Cathryn: 43:04 Because I just reread it yesterday is, A Dog's Promise, which is coming out in two weeks. Because the thing about The Dog's Purpose franchise is that, if people have only read The Dog's Purpose, they're like, "I don't know if I can do that again." I'm like, "You know what? Do it again."
Honey Parker: 43:21 Yeah.
Cathryn: 43:21 Because every... Because it switches up. This dog soul of Bailey, Bailey, Bailey is evolving. And so, in the dog's journey the game changes, and there are very... But if you read A Dog's Journey, or saw the movie, or well, "That's the end obviously.&quoquot;
Honey Parker: 43:40 Right.
Cathryn: 43:41 And then, A Dog's Promise is such a switch up of the game, of the soul that is now so evolved that he's basically an angel and doesn't know it, and gets sent back to earth to do some very important things. And, I think it's the greatest evolution of the three books. I think it's the most enjoyable. It has the most jokes, it's really funny, and then on the last page I gasped. I was like, "What have you done to me?"
Blaine Parker: 44:13 I'm not going to give anything away but the book is much different.
Cathryn: 44:13 Yeah, it's really different.
Blaine Parker: 44:18 Yeah, I was like, "Hey, things have changed."
Cathryn: 44:20 Yeah, things change.
Honey Parker: 44:21 When I started watching A Dog's Journey I was like, "Okay. I get the pattern the dog comes back. I'm setting myself up for this. I know there's going to be... But ultimately everything... I'm sure will work out but there's going to be some dogs that don't make it to the end of the movie."
Cathryn: 44:36 Yeah.
Honey Parker: 44:37 And, I'm like, "Oh my God that got me again." It was very good.
Cathryn: 44:42 My best friend Marissa Jaret Winokur was sitting next to me at the premiere. And, the whole time she's like, "Oh,[inaudible 00:44:49]God. Oh, my God." Just like slapping me.
Bruce: 44:53 For those of you who can't see this podcast, my wife is pounding [inaudible 00:44:58] She is punching me to illustrate the story[crosstalk 00:44:59]
Cathryn: 44:59 Well she kept slapping me.
Bruce: 44:59 Okay. We get that.
Honey Parker: 45:04 I think the police dog was the toughest one for me.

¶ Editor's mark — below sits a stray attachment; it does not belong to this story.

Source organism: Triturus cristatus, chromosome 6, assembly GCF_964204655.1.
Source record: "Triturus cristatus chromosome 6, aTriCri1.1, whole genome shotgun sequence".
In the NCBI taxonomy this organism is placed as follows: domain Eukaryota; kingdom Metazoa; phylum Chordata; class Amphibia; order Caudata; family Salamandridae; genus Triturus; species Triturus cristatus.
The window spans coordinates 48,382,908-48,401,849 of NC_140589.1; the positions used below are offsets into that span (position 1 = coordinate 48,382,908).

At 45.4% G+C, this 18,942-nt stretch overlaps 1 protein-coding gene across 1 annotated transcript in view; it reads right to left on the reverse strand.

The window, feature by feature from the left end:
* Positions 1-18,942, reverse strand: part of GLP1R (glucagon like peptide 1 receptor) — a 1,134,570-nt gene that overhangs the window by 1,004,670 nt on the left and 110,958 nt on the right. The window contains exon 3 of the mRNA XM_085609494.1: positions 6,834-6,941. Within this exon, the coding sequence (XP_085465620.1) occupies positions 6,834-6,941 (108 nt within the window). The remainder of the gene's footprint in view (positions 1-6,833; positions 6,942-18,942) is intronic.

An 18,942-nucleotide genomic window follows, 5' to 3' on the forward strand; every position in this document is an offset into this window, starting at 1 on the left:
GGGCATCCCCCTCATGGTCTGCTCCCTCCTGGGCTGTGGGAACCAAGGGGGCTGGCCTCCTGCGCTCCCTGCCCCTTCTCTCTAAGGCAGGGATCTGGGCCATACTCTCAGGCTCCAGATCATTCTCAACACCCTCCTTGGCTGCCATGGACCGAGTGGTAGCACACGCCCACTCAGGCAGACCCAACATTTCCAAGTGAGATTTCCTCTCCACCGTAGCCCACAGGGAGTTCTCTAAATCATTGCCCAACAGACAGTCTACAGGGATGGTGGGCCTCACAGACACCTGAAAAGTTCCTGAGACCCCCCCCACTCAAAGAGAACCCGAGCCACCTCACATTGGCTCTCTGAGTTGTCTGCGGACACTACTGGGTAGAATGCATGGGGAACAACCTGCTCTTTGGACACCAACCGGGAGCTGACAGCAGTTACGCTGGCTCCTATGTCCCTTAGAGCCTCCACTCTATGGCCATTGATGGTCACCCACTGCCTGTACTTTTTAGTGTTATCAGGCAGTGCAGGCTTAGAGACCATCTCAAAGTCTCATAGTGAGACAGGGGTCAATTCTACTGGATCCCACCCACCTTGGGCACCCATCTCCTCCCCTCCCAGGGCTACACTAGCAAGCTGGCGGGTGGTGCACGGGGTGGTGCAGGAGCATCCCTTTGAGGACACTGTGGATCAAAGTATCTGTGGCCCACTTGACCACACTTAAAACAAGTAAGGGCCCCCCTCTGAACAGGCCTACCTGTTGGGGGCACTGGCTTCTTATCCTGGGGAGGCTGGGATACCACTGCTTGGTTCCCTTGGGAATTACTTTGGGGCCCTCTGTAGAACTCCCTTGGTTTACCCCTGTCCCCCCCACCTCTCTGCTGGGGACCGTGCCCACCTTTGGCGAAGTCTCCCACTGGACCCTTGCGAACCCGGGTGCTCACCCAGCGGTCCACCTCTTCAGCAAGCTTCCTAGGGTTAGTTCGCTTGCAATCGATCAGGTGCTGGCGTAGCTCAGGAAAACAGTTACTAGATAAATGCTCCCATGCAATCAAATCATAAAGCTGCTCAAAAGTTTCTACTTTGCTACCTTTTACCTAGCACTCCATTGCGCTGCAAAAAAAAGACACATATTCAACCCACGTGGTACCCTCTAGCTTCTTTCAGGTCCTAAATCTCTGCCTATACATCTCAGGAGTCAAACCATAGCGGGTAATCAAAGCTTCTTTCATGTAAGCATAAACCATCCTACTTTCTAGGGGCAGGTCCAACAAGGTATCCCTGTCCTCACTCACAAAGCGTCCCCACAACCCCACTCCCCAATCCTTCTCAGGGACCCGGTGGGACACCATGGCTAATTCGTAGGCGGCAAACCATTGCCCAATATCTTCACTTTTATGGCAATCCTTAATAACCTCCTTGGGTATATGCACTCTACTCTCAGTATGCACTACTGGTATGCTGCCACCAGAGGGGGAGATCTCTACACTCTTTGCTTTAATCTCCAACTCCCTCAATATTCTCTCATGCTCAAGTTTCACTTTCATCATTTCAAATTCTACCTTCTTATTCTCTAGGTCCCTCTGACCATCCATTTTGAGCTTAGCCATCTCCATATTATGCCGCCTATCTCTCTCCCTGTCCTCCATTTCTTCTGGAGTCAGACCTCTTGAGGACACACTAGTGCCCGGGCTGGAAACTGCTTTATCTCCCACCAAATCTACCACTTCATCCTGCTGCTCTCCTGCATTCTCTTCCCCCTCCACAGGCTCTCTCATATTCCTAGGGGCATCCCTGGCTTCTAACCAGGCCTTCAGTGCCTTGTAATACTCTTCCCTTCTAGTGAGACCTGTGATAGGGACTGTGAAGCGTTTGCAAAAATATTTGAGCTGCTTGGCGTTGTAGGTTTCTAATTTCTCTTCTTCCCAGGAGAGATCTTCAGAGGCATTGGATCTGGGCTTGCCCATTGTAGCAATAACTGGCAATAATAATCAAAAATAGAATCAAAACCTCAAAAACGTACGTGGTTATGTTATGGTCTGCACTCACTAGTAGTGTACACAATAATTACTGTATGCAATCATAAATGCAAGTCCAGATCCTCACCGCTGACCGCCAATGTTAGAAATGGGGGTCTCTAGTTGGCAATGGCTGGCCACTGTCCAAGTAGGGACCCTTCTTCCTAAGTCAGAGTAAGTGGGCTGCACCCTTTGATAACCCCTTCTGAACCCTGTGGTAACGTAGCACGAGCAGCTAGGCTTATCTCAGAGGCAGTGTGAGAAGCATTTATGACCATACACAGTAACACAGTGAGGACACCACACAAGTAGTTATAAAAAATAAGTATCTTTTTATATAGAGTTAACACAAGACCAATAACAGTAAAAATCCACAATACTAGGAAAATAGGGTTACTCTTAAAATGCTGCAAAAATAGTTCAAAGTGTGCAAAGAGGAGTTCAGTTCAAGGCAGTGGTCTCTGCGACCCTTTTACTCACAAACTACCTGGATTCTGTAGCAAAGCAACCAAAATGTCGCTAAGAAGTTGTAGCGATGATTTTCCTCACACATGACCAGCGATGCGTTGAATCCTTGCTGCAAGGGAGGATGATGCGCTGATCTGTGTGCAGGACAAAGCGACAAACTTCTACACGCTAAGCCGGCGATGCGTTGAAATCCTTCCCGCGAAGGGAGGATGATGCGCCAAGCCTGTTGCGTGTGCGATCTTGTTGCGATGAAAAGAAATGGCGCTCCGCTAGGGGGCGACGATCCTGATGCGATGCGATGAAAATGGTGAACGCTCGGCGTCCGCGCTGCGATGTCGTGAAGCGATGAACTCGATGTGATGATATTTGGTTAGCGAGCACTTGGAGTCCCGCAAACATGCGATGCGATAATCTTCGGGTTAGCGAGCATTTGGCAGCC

Cathryn: 45:08 Yeah[crosstalk 00:45:08].
Blaine Parker: 45:08 Yeah, if you hadn't seen[crosstalk 00:45:09]
Cathryn: 45:10 Yeah, and A Dog's Purpose. Yeah.
Blaine Parker: 45:10 ... The movies yet, be prepared. Yes, dogs do pass. However-
Cathryn: 45:15 But they come back.
Honey Parker: 45:15 They come back.
Blaine Parker: 45:18 Okay. There was a movie back in what? The 90s? All Dogs Go To Heaven.
Cathryn: 45:22 Yeah.
Blaine Parker: 45:22 I think this is, all dogs get reincarnated.
Bruce: 45:24 There you go.
Cathryn: 45:24 Yeah. They go to heaven and then they come back.
Blaine Parker: 45:28 Yeah, it works really well, and there are some great dogs. The only thing I kept thinking watching these movies is, how did they do that? How did they control these dogs? How... Did Gail Mancuso... She ever worked the dogs before?
Cathryn: 45:41 Well...
Blaine Parker: 45:41 I had no idea.
Cathryn: 45:42 Gail would tell you... Anyone will tell you it's our dog teams. We had... On A Dog's Journey, It was Bonnie Judd who's amazing, and has been working in the business for... Since Air Bud. She like, "He's an amazing dog trainer." And then, Theresa Miller was our dog handler on A Dog's Way Home. And, that was a particularly challenging thing because we had decided long with Sony that because this was the story of a rescue dog, that we would rescue a dog to be the star of the film.